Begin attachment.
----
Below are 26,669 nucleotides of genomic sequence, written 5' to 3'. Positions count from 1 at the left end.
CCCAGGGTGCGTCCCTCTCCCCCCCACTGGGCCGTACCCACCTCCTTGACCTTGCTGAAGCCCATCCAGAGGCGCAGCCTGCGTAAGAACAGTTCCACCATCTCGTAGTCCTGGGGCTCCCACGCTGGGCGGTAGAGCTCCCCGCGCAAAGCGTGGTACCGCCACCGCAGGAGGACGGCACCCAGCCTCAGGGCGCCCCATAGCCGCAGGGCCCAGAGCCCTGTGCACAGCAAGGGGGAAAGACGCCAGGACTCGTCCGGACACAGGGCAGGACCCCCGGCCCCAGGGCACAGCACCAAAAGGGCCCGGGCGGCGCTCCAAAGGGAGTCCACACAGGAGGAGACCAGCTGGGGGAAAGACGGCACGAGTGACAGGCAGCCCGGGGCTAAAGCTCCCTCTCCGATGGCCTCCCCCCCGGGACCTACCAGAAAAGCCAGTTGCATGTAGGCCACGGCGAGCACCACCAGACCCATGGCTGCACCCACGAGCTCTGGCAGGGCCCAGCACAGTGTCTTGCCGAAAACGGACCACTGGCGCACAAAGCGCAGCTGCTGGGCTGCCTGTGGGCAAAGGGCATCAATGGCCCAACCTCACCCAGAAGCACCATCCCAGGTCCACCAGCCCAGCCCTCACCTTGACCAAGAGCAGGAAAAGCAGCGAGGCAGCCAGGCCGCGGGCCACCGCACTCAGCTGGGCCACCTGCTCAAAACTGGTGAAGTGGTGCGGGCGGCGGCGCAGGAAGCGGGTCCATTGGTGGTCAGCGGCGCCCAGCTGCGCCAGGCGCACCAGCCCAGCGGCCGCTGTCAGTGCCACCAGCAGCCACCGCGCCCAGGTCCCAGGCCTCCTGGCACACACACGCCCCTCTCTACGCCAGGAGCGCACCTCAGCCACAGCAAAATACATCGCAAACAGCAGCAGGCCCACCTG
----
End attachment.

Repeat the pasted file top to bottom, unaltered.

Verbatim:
Below are 26,669 nucleotides of genomic sequence, written 5' to 3'. Positions count from 1 at the left end.
CCCAGGGTGCGTCCCTCTCCCCCCCACTGGGCCGTACCCACCTCCTTGACCTTGCTGAAGCCCATCCAGAGGCGCAGCCTGCGTAAGAACAGTTCCACCATCTCGTAGTCCTGGGGCTCCCACGCTGGGCGGTAGAGCTCCCCGCGCAAAGCGTGGTACCGCCACCGCAGGAGGACGGCACCCAGCCTCAGGGCGCCCCATAGCCGCAGGGCCCAGAGCCCTGTGCACAGCAAGGGGGAAAGACGCCAGGACTCGTCCGGACACAGGGCAGGACCCCCGGCCCCAGGGCACAGCACCAAAAGGGCCCGGGCGGCGCTCCAAAGGGAGTCCACACAGGAGGAGACCAGCTGGGGGAAAGACGGCACGAGTGACAGGCAGCCCGGGGCTAAAGCTCCCTCTCCGATGGCCTCCCCCCCGGGACCTACCAGAAAAGCCAGTTGCATGTAGGCCACGGCGAGCACCACCAGACCCATGGCTGCACCCACGAGCTCTGGCAGGGCCCAGCACAGTGTCTTGCCGAAAACGGACCACTGGCGCACAAAGCGCAGCTGCTGGGCTGCCTGTGGGCAAAGGGCATCAATGGCCCAACCTCACCCAGAAGCACCATCCCAGGTCCACCAGCCCAGCCCTCACCTTGACCAAGAGCAGGAAAAGCAGCGAGGCAGCCAGGCCGCGGGCCACCGCACTCAGCTGGGCCACCTGCTCAAAACTGGTGAAGTGGTGCGGGCGGCGGCGCAGGAAGCGGGTCCATTGGTGGTCAGCGGCGCCCAGCTGCGCCAGGCGCACCAGCCCAGCGGCCGCTGTCAGTGCCACCAGCAGCCACCGCGCCCAGGTCCCAGGCCTCCTGGCACACACACGCCCCTCTCTACGCCAGGAGCGCACCTCAGCCACAGCAAAATACATCGCAAACAGCAGCAGGCCCACCTG